From Bars to Boosters: Enhancing Mobile Signal Strength in Your Locale

Mobile Signal

Workers on farms (forest dwellers or conservationists), urban workers (such as delivery workers, construction men and women who work from home, especially in poorly insulated whose walls are too thick) all have to suffer frustration when calls drop away messages do not deliver that internet is down. The Guardian answers the question of why is the UK’s mobile phone coverage so bad, but a simple mobile signal strength check turns the problem to be even wider: In fact, according to the ITU estimates more than 3 billion people worldwide continue to be left out with reliable mobile networks. Therefore, we offer you useful outcomes and suggestions which will help you to enhance the mobile signal strength in your area regardless if live in a remote location or rush through the metropolis just all every day.

Below you are to read about choosing a suitable telecom operator, optimising the settings of a mobile device, using external accessories, and end with studying alternative solutions. By following the tips, we’ve borrowed from mobile booster provider UCtel, you can improve your mobile signal strength to benefit from all aspects of life that a strong mobile connection makes possible.

I. Choosing the Right Telecom Operator

Consider the location (city, countryside, on-the-go), budget and needs (for communication, work, study, and everything together) — these criteria should help you choose in favour of the best telecom operator for your circumstances. The difficulty of choosing is that the same telecom operators provide different quality of services depending on the region. Thus, some telecom operators use higher frequencies, which provide higher speeds but have shorter ranges and less penetration. Others use low frequencies, which cover longer distances and penetrate deeper into buildings but have low speeds and high congestion.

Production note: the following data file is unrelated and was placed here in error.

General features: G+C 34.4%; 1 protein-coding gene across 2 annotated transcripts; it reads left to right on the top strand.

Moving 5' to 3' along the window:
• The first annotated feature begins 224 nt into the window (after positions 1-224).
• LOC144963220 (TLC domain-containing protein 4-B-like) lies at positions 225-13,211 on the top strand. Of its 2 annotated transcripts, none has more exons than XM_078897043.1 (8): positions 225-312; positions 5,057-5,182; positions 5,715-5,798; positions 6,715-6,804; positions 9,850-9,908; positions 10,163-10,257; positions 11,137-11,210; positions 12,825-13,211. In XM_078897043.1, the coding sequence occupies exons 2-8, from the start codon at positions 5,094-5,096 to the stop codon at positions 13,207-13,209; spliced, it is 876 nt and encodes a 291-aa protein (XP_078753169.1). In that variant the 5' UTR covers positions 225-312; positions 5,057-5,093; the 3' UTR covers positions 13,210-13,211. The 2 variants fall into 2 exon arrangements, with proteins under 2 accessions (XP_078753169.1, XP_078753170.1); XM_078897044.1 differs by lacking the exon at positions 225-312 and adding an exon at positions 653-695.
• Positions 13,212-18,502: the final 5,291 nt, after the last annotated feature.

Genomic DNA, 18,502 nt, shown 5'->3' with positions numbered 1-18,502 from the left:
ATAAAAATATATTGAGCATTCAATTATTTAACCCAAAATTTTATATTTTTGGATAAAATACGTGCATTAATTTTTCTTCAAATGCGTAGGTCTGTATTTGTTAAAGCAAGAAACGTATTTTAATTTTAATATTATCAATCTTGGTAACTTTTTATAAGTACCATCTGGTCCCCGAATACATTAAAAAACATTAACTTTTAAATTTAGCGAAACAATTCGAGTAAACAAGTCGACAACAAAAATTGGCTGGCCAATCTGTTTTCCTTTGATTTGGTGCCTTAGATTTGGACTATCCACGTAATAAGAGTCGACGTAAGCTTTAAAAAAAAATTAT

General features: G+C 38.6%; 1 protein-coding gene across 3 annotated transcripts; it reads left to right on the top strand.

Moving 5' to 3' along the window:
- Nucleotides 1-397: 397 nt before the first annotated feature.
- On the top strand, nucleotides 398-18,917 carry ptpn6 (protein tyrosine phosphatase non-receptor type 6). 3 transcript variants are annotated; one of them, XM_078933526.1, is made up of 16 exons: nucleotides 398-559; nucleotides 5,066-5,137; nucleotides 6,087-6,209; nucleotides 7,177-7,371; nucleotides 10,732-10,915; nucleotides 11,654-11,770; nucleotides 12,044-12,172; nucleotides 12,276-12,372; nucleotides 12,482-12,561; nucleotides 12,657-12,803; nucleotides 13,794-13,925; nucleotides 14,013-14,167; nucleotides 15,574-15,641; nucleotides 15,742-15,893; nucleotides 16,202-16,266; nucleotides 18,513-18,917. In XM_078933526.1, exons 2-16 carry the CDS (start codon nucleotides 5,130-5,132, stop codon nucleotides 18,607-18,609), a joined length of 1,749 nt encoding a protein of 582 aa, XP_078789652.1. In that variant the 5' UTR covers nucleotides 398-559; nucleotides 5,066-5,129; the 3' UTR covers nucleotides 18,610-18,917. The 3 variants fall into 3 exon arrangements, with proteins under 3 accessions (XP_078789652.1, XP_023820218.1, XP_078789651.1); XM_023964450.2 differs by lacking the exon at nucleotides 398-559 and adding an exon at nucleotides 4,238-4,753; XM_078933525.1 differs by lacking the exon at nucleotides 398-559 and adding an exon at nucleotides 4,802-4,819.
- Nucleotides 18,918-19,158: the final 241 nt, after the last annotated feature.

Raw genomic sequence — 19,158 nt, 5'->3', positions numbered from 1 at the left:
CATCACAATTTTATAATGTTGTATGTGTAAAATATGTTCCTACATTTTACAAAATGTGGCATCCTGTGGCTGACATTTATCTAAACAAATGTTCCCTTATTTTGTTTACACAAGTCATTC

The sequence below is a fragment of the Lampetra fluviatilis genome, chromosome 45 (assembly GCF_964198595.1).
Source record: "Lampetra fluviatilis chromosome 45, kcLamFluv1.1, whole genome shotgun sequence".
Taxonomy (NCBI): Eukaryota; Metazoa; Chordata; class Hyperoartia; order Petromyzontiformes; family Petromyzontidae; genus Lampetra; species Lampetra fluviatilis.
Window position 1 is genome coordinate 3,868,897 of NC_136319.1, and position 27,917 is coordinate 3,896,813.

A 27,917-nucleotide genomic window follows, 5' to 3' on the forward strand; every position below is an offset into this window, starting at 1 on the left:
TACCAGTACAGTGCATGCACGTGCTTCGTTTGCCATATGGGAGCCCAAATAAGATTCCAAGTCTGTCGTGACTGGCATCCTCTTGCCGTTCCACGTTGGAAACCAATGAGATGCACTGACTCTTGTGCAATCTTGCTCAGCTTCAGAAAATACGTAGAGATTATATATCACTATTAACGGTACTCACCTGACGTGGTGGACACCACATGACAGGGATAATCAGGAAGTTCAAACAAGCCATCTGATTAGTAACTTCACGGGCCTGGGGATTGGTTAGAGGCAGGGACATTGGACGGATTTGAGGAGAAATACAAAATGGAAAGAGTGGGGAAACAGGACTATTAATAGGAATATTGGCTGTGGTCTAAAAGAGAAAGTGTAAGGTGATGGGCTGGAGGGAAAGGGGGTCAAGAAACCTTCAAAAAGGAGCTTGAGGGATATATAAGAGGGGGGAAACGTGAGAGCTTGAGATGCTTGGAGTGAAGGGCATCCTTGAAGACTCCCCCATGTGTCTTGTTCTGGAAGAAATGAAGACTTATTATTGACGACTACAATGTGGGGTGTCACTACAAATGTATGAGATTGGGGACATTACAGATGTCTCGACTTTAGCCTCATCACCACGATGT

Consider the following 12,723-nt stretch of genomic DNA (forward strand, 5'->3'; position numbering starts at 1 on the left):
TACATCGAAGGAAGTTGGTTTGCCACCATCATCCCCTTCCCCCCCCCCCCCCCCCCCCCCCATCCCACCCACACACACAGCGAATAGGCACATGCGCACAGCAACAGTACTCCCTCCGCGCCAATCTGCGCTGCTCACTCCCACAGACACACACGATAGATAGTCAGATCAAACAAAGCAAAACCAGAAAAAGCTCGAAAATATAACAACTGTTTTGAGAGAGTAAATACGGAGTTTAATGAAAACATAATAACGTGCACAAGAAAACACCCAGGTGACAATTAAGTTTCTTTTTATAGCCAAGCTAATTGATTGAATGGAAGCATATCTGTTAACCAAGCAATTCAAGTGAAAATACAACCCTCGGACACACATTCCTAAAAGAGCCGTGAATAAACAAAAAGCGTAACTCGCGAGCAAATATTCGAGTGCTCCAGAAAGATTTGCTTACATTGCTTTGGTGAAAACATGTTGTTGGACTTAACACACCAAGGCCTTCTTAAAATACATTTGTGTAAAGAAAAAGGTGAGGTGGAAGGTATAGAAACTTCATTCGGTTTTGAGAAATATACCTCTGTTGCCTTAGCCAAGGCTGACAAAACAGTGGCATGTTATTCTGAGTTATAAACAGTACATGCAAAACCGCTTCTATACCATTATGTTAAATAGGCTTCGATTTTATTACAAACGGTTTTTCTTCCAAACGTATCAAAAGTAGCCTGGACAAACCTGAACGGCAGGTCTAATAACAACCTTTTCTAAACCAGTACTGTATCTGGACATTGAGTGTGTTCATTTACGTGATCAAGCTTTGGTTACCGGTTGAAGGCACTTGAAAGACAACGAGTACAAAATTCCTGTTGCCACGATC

To compare and evaluate carriers, examine the following factors:

  • A coverage map — that can be tested for operator service regions. Alternatively, use third-party mobile signal strength diagnostic tools like OpenSignal, RootMetrics and CellMapper. The focus of the test is signal quality, speed and reliability that various telecom operators have tested in your area.
  • Network type — the one indicates the generation of technology the analysed operator uses to deliver: 2G, 3G, 4G or 5G. Each generation has advantages and disadvantages, depending on your device’s compatibility, data usage, and performance expectations. For instance, 5G provides high speed and low latency but cannot be found in some areas or may not be compatible with devices. 4G provides good speed and reliability but consumes more battery and data. 3G may offer wider coverage and compatibility but suffers from low data speeds.